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Why do some forks and frames have brake rotor size limits?



 
 
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  #301  
Old November 4th 17, 07:22 AM posted to rec.bicycles.tech
John B.[_3_]
external usenet poster
 
Posts: 3,652
Default Why do some forks and frames have brake rotor size limits?

On Fri, 3 Nov 2017 20:27:32 -0700 (PDT), Sir Ridesalot
wrote:

On Friday, November 3, 2017 at 8:47:34 PM UTC-4, John B. wrote:
On Fri, 03 Nov 2017 07:53:04 -0700, Joerg
wrote:

On 2017-11-01 19:23, John B. wrote:
On Wed, 01 Nov 2017 13:56:24 -0700, Joerg
wrote:

On 2017-11-01 13:39, wrote:
On Wednesday, November 1, 2017 at 12:35:34 PM UTC-7, Joerg wrote:

A lever is never supposed to bottom out before the brake force on
respective wheel is maxed. If it did then he'd have faulty brakes
and I am sure he'd not have posted this. The guys look like serious
cyclists who know this.

How old are you again Joerg? With even the old Campy brakes it was
possible to bottom out the levers often without locking the wheels.


I clearly consider that a faulty brake system. In Germany they would
instantly disqualify a motor vehicle with such a flaw and not even let
you ride it off the TUEV test site.

But Jeorg, you aren't in Germany.


So that makes it ok to tool around in traffic with faulty equipment?


Goodness! You mean that if it isn't acceptable in Germany it is
automatically faulty and absolutely cannot be used in the rest of the
world?

Somehow, I don't think that you are correct.

--
Cheers,

John B.


I often wonder, after hearing ex-pat Germans complaining about how bad things are in their new country compared to back in Germany, why they left Germany in the first place.

Cheers


https://www.citylab.com/life/2017/04...-class/524193/

Median disposal income: by groups

Low income group:
Germany 20,980 U.S. 23,818
Middle income group:
Germany 44,901 U.S. 60,884
High income group:
Germany 98,394 U.SD. 135,708
--
Cheers,

John B.

Ads
  #302  
Old November 4th 17, 04:00 PM posted to rec.bicycles.tech
Joerg[_2_]
external usenet poster
 
Posts: 4,700
Default Why do some forks and frames have brake rotor size limits?

On 2017-11-03 17:47, John B. wrote:
On Fri, 03 Nov 2017 07:53:04 -0700, Joerg
wrote:

On 2017-11-01 19:23, John B. wrote:
On Wed, 01 Nov 2017 13:56:24 -0700, Joerg
wrote:

On 2017-11-01 13:39, wrote:
On Wednesday, November 1, 2017 at 12:35:34 PM UTC-7, Joerg wrote:

A lever is never supposed to bottom out before the brake force on
respective wheel is maxed. If it did then he'd have faulty brakes
and I am sure he'd not have posted this. The guys look like serious
cyclists who know this.

How old are you again Joerg? With even the old Campy brakes it was
possible to bottom out the levers often without locking the wheels.


I clearly consider that a faulty brake system. In Germany they would
instantly disqualify a motor vehicle with such a flaw and not even let
you ride it off the TUEV test site.

But Jeorg, you aren't in Germany.


So that makes it ok to tool around in traffic with faulty equipment?


Goodness! You mean that if it isn't acceptable in Germany it is
automatically faulty and absolutely cannot be used in the rest of the
world?


A vehicle where the brake force is not at absolute max with full
actuation is faulty. Always.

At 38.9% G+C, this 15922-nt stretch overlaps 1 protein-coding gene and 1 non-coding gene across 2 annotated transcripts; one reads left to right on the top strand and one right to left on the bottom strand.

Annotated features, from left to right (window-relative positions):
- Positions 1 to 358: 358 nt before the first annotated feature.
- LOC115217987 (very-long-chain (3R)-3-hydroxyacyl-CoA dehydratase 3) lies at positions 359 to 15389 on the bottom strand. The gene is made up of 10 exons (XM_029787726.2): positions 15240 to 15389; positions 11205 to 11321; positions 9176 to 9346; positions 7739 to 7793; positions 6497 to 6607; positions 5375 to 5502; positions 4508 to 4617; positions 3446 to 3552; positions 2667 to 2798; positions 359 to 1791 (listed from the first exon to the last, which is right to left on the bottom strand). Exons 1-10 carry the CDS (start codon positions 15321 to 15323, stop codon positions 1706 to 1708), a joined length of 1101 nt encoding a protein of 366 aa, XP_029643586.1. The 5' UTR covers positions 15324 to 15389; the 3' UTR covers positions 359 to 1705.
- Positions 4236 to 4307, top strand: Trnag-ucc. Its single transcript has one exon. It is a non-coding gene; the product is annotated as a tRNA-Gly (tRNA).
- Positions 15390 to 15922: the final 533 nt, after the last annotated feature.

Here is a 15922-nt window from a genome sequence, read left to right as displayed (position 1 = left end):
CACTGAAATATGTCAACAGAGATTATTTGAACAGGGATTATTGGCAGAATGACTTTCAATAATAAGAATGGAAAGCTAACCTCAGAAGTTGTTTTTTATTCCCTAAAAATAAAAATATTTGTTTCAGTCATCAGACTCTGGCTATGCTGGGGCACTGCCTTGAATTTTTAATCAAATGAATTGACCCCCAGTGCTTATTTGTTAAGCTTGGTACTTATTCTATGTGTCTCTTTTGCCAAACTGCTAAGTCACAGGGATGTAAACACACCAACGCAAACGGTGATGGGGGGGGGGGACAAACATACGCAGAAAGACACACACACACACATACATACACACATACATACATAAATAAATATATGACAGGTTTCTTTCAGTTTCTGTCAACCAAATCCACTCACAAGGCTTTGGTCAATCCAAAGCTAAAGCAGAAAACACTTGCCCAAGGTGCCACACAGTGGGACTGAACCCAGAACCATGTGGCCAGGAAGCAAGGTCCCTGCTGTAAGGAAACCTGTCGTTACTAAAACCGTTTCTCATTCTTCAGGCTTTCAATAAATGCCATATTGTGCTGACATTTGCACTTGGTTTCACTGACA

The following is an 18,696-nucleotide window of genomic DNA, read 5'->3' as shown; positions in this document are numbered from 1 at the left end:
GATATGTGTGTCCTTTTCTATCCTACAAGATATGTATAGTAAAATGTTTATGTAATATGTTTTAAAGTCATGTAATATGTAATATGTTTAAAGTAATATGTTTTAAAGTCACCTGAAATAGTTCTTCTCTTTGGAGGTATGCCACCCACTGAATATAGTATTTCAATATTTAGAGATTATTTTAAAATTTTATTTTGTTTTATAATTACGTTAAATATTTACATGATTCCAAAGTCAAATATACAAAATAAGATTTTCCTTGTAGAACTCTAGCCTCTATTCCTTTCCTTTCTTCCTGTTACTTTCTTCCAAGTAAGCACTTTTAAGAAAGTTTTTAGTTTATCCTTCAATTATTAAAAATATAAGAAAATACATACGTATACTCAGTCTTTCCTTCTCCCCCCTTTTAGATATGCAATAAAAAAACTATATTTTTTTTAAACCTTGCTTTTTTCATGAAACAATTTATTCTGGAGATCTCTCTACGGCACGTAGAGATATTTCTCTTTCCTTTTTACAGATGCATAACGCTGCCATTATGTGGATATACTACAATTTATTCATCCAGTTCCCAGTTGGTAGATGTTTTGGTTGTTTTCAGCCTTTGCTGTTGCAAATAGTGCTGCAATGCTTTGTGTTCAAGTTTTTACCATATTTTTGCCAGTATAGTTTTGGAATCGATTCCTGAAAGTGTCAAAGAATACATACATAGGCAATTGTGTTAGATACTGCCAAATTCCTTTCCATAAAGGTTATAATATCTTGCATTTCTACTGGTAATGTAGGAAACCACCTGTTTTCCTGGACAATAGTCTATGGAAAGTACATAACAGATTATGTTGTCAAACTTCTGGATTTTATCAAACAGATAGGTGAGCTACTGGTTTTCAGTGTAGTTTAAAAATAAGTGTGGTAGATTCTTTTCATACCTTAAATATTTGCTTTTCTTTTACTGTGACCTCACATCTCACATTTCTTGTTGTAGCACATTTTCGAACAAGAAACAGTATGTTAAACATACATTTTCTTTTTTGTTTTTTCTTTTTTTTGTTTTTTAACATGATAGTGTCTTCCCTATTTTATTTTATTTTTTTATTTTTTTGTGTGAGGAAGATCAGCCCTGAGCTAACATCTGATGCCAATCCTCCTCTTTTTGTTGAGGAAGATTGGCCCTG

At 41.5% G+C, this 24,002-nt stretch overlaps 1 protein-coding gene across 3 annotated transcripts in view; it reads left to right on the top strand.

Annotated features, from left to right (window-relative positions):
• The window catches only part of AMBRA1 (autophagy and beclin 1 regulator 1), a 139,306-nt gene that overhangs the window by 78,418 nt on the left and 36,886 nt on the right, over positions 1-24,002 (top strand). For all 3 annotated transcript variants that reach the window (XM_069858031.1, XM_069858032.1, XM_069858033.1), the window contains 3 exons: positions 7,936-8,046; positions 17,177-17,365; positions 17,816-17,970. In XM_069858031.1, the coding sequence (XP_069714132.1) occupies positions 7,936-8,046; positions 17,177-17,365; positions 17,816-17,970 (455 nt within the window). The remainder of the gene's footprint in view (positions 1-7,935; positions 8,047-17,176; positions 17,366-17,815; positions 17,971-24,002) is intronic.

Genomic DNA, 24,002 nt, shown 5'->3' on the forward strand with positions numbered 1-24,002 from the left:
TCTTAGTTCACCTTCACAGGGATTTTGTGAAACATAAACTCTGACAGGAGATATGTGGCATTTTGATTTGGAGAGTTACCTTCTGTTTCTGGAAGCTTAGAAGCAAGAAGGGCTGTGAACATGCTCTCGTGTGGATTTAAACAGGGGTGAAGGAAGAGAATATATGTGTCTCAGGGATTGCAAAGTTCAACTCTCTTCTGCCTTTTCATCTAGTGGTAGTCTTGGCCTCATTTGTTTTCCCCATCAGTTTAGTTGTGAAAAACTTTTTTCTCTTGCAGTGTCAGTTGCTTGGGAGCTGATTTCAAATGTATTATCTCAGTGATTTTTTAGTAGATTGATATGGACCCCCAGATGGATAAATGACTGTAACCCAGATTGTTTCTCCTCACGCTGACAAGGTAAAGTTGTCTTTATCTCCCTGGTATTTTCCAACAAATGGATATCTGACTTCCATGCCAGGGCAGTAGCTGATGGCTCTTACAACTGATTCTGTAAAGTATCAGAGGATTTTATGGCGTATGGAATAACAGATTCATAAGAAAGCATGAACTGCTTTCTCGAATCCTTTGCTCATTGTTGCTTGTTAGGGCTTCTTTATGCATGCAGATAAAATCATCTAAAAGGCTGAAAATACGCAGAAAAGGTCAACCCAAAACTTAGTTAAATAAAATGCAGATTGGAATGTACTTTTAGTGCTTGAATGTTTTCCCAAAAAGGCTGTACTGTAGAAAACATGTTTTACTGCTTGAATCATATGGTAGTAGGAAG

Somehow, I don't think that you are correct.


So you honestly think that a bike where the levers bottom out while the
wheels are still not locked up is "safe to go"?

If that's true I am glad you are no longer maintaining aircraft. I have
a very different philosophy about safety.

--
Regards, Joerg

http://www.analogconsultants.com/
  #303  
Old November 4th 17, 05:51 PM posted to rec.bicycles.tech
JBeattie
external usenet poster
 
Posts: 2,814
Default Why do some forks and frames have brake rotor size limits?

On Saturday, November 4, 2017 at 8:00:38 AM UTC-7, Joerg wrote:
On 2017-11-03 17:47, John B. wrote:
On Fri, 03 Nov 2017 07:53:04 -0700, Joerg
wrote:

On 2017-11-01 19:23, John B. wrote:
On Wed, 01 Nov 2017 13:56:24 -0700, Joerg
wrote:

On 2017-11-01 13:39, wrote:
On Wednesday, November 1, 2017 at 12:35:34 PM UTC-7, Joerg wrote:

A lever is never supposed to bottom out before the brake force on
respective wheel is maxed. If it did then he'd have faulty brakes
and I am sure he'd not have posted this. The guys look like serious
cyclists who know this.

How old are you again Joerg? With even the old Campy brakes it was
possible to bottom out the levers often without locking the wheels.


I clearly consider that a faulty brake system. In Germany they would
instantly disqualify a motor vehicle with such a flaw and not even let
you ride it off the TUEV test site.

But Jeorg, you aren't in Germany.


So that makes it ok to tool around in traffic with faulty equipment?


Goodness! You mean that if it isn't acceptable in Germany it is
automatically faulty and absolutely cannot be used in the rest of the
world?


A vehicle where the brake force is not at absolute max with full
actuation is faulty. Always.


Somehow, I don't think that you are correct.


So you honestly think that a bike where the levers bottom out while the
wheels are still not locked up is "safe to go"?

If that's true I am glad you are no longer maintaining aircraft. I have
a very different philosophy about safety.


Aside from ABS, I agree -- and as a matter of fact, getting my new and awesome Trek up and running, the rear caliper brake (direct mount) bottomed out at the lever without locking up the wheel. WTF? That's no good. It's a complex brake, but the problem was simple -- the last run of the cable housing was about a half-inch too short. I dropped in a new section, did some minor adjustment and voila -- I'm skidding down the road, which actually isn't too difficult because the pavement is wet.